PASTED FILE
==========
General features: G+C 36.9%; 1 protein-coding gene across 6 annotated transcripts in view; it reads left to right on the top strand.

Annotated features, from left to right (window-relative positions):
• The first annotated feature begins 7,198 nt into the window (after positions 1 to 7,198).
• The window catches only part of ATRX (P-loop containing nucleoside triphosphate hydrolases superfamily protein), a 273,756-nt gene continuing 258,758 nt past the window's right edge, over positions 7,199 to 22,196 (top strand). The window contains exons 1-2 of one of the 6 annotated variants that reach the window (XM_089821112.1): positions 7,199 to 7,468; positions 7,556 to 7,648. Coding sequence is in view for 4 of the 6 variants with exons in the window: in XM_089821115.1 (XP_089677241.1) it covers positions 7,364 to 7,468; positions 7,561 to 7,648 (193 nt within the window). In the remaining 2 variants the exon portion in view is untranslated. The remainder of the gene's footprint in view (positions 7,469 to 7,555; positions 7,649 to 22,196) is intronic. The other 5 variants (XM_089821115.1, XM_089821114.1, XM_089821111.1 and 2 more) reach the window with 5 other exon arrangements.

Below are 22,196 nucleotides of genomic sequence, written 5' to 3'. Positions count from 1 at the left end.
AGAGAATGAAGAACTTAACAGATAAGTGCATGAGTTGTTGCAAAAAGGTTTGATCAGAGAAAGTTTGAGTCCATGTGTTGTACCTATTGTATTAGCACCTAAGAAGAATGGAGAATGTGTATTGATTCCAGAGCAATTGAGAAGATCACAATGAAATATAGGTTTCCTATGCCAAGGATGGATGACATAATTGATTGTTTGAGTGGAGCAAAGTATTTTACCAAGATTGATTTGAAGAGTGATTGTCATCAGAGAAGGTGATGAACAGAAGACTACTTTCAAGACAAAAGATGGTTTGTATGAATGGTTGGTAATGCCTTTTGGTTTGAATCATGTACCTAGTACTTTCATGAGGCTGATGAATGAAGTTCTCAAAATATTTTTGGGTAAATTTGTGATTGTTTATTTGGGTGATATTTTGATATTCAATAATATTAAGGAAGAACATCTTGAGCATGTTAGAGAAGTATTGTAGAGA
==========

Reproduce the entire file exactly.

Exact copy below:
General features: G+C 36.9%; 1 protein-coding gene across 6 annotated transcripts in view; it reads left to right on the top strand.

Annotated features, from left to right (window-relative positions):
• The first annotated feature begins 7,198 nt into the window (after positions 1 to 7,198).
• The window catches only part of ATRX (P-loop containing nucleoside triphosphate hydrolases superfamily protein), a 273,756-nt gene continuing 258,758 nt past the window's right edge, over positions 7,199 to 22,196 (top strand). The window contains exons 1-2 of one of the 6 annotated variants that reach the window (XM_089821112.1): positions 7,199 to 7,468; positions 7,556 to 7,648. Coding sequence is in view for 4 of the 6 variants with exons in the window: in XM_089821115.1 (XP_089677241.1) it covers positions 7,364 to 7,468; positions 7,561 to 7,648 (193 nt within the window). In the remaining 2 variants the exon portion in view is untranslated. The remainder of the gene's footprint in view (positions 7,469 to 7,555; positions 7,649 to 22,196) is intronic. The other 5 variants (XM_089821115.1, XM_089821114.1, XM_089821111.1 and 2 more) reach the window with 5 other exon arrangements.

Below are 22,196 nucleotides of genomic sequence, written 5' to 3'. Positions count from 1 at the left end.
AGAGAATGAAGAACTTAACAGATAAGTGCATGAGTTGTTGCAAAAAGGTTTGATCAGAGAAAGTTTGAGTCCATGTGTTGTACCTATTGTATTAGCACCTAAGAAGAATGGAGAATGTGTATTGATTCCAGAGCAATTGAGAAGATCACAATGAAATATAGGTTTCCTATGCCAAGGATGGATGACATAATTGATTGTTTGAGTGGAGCAAAGTATTTTACCAAGATTGATTTGAAGAGTGATTGTCATCAGAGAAGGTGATGAACAGAAGACTACTTTCAAGACAAAAGATGGTTTGTATGAATGGTTGGTAATGCCTTTTGGTTTGAATCATGTACCTAGTACTTTCATGAGGCTGATGAATGAAGTTCTCAAAATATTTTTGGGTAAATTTGTGATTGTTTATTTGGGTGATATTTTGATATTCAATAATATTAAGGAAGAACATCTTGAGCATGTTAGAGAAGTATTGTAGAGA